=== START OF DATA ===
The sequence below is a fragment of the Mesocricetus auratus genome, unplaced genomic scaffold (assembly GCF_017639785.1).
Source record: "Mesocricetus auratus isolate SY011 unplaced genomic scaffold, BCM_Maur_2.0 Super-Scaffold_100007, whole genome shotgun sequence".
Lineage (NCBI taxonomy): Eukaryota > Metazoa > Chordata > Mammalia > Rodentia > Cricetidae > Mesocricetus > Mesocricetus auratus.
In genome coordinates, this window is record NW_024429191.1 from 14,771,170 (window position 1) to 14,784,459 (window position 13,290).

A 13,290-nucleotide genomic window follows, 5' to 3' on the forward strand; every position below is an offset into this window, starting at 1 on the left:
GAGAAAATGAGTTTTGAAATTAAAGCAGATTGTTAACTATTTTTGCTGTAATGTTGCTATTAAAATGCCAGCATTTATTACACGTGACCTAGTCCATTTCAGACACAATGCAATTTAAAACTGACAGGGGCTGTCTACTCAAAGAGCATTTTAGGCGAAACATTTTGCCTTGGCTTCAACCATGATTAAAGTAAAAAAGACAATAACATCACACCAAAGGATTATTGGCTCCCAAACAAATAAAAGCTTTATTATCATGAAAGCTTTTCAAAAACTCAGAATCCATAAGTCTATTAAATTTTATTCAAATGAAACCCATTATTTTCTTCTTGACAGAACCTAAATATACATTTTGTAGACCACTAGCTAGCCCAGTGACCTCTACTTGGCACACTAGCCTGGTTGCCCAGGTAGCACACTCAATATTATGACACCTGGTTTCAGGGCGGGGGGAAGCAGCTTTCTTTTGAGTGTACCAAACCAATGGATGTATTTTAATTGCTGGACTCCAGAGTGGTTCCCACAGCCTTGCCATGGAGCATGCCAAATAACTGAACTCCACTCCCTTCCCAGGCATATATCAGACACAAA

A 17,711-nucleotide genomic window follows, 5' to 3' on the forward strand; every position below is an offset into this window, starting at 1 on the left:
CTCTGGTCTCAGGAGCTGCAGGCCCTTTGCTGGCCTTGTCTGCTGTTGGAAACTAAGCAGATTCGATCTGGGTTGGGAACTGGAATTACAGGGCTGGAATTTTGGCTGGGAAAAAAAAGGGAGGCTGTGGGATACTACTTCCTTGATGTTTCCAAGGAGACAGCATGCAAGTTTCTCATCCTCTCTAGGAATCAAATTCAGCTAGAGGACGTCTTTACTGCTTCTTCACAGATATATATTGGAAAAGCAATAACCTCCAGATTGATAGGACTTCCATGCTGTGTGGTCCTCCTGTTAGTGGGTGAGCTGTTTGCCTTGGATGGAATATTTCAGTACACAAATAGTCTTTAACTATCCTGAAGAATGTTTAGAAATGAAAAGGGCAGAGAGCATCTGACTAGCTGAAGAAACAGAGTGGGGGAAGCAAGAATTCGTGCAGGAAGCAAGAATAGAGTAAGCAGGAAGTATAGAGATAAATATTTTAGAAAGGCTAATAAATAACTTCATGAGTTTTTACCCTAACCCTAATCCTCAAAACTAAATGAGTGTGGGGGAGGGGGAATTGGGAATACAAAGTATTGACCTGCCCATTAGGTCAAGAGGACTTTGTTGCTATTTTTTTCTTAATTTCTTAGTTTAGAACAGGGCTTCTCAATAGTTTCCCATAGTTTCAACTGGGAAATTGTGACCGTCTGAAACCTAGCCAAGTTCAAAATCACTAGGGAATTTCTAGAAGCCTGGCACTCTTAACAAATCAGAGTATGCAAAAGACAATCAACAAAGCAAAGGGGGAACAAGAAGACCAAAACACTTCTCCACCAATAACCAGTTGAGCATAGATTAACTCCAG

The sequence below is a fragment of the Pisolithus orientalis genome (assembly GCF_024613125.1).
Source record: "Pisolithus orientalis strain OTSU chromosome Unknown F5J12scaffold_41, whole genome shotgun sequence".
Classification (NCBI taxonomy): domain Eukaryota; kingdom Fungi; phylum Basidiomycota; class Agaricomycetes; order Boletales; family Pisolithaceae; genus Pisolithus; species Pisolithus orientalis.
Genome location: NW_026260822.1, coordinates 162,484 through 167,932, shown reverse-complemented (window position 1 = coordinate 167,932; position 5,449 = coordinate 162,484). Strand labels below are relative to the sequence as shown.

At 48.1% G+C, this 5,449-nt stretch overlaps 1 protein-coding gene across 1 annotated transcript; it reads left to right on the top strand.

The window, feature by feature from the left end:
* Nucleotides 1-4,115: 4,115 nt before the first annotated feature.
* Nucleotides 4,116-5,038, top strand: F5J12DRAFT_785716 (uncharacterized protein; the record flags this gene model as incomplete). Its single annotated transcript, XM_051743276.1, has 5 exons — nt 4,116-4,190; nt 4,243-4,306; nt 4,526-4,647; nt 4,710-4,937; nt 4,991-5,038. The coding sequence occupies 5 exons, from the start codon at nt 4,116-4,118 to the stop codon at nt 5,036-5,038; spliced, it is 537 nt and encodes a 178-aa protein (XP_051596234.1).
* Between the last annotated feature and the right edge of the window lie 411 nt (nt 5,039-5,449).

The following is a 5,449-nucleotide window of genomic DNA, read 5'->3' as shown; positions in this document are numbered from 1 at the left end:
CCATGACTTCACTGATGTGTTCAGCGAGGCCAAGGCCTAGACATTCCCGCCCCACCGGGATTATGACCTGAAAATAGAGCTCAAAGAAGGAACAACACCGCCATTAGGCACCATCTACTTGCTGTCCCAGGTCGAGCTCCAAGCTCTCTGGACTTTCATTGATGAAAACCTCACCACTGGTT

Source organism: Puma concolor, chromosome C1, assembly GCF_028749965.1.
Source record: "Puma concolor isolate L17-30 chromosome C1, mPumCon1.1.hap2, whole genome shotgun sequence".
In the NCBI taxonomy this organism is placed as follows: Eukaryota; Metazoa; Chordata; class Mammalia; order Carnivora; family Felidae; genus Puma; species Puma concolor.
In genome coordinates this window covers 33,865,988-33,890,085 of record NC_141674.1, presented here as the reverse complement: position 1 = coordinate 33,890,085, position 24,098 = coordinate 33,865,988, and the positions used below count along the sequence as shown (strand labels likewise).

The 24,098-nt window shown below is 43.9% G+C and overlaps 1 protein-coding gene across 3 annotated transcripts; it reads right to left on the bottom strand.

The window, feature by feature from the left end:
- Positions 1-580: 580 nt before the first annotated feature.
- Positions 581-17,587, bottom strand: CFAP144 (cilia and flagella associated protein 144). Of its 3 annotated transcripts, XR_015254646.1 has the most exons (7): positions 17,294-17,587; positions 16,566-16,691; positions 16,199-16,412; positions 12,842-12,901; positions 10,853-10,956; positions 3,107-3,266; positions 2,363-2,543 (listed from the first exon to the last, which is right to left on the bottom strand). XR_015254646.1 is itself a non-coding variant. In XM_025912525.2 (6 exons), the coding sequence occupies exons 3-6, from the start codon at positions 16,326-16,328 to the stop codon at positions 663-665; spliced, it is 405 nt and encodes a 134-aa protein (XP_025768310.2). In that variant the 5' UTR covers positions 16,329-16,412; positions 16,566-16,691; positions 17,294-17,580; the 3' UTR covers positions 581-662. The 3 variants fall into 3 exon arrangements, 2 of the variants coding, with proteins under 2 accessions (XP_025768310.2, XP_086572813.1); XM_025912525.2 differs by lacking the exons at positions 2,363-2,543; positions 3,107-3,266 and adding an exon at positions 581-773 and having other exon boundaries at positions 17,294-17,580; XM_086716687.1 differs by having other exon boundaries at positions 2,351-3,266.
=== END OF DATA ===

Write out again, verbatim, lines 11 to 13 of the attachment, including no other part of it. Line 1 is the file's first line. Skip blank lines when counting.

Classification (NCBI taxonomy): domain Eukaryota; kingdom Fungi; phylum Basidiomycota; class Agaricomycetes; order Boletales; family Pisolithaceae; genus Pisolithus; species Pisolithus orientalis.
Genome location: NW_026260822.1, coordinates 162,484 through 167,932, shown reverse-complemented (window position 1 = coordinate 167,932; position 5,449 = coordinate 162,484). Strand labels below are relative to the sequence as shown.

At 48.1% G+C, this 5,449-nt stretch overlaps 1 protein-coding gene across 1 annotated transcript; it reads left to right on the top strand.